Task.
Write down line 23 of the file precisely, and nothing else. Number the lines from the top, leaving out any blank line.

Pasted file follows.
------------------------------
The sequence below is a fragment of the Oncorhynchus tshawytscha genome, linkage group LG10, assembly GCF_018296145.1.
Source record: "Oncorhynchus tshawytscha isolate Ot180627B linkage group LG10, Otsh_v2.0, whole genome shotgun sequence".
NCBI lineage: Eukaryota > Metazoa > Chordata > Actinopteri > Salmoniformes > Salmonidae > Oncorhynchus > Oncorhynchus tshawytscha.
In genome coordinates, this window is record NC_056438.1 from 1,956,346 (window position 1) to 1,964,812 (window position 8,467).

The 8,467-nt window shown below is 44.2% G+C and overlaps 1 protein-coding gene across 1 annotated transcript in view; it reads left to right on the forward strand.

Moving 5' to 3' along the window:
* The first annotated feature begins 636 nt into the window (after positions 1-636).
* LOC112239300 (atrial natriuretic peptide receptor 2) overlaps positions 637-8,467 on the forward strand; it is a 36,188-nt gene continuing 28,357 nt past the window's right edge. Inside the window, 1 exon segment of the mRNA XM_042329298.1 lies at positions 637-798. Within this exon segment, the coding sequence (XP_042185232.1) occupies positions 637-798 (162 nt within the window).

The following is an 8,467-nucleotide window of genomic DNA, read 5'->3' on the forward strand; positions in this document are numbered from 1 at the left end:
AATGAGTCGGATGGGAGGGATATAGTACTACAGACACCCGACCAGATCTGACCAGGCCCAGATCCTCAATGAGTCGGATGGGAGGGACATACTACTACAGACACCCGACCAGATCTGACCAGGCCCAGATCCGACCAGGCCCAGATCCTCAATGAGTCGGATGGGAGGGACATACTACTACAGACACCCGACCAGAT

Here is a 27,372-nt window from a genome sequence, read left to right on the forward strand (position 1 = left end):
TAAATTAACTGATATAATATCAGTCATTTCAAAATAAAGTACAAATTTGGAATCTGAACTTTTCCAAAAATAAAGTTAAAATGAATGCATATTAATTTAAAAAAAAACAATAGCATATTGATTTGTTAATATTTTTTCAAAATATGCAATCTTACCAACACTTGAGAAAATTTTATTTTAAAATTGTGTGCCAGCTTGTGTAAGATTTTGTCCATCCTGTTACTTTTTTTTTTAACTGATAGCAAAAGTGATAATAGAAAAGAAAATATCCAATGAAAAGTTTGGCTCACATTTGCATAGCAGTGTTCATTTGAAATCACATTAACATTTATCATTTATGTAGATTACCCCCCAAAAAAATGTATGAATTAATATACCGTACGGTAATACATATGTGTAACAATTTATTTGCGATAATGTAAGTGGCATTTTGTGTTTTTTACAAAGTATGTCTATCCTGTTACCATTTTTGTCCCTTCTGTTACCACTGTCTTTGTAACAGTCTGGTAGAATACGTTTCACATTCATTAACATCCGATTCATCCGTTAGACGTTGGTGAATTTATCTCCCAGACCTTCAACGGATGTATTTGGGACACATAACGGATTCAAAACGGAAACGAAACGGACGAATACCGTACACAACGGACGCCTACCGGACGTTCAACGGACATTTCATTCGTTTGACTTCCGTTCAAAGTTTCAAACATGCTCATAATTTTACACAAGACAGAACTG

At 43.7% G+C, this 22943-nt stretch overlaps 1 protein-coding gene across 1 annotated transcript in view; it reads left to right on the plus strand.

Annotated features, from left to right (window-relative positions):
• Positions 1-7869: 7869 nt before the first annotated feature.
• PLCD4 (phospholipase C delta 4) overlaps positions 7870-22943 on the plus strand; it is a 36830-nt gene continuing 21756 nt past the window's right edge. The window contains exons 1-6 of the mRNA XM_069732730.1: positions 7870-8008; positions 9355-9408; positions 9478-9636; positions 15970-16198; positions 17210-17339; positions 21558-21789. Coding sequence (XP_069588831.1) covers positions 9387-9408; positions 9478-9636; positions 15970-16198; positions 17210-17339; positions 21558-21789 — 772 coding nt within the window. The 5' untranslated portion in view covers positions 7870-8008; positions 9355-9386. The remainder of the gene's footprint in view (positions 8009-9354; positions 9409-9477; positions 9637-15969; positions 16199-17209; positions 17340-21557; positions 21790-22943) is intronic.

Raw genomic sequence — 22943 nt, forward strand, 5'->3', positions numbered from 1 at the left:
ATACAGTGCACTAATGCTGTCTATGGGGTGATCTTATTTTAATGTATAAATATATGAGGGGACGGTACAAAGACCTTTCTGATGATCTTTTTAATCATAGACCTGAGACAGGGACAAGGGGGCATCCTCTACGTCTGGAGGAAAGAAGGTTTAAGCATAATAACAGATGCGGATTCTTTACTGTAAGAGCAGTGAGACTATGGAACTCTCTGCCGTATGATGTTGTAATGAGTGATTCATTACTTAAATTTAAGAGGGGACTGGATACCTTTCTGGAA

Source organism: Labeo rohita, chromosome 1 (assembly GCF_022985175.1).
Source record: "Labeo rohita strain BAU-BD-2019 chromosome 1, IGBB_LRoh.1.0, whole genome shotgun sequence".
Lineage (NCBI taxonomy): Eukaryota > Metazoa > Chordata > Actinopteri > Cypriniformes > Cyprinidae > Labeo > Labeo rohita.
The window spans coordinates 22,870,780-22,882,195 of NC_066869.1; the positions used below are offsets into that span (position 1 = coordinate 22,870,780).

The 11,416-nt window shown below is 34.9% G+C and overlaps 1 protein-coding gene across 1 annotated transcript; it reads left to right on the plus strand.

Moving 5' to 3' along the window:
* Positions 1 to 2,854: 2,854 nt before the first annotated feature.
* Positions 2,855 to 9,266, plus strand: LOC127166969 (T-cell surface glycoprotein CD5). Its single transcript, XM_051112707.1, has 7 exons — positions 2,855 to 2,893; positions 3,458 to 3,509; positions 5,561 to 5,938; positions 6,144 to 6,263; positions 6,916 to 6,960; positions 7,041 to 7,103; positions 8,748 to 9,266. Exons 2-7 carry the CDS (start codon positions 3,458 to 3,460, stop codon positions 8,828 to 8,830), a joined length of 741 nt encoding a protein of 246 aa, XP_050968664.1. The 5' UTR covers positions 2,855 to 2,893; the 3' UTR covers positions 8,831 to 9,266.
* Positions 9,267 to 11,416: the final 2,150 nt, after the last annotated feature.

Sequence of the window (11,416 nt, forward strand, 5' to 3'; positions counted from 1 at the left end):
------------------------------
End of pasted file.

The 11,416-nt window shown below is 34.9% G+C and overlaps 1 protein-coding gene across 1 annotated transcript; it reads left to right on the plus strand.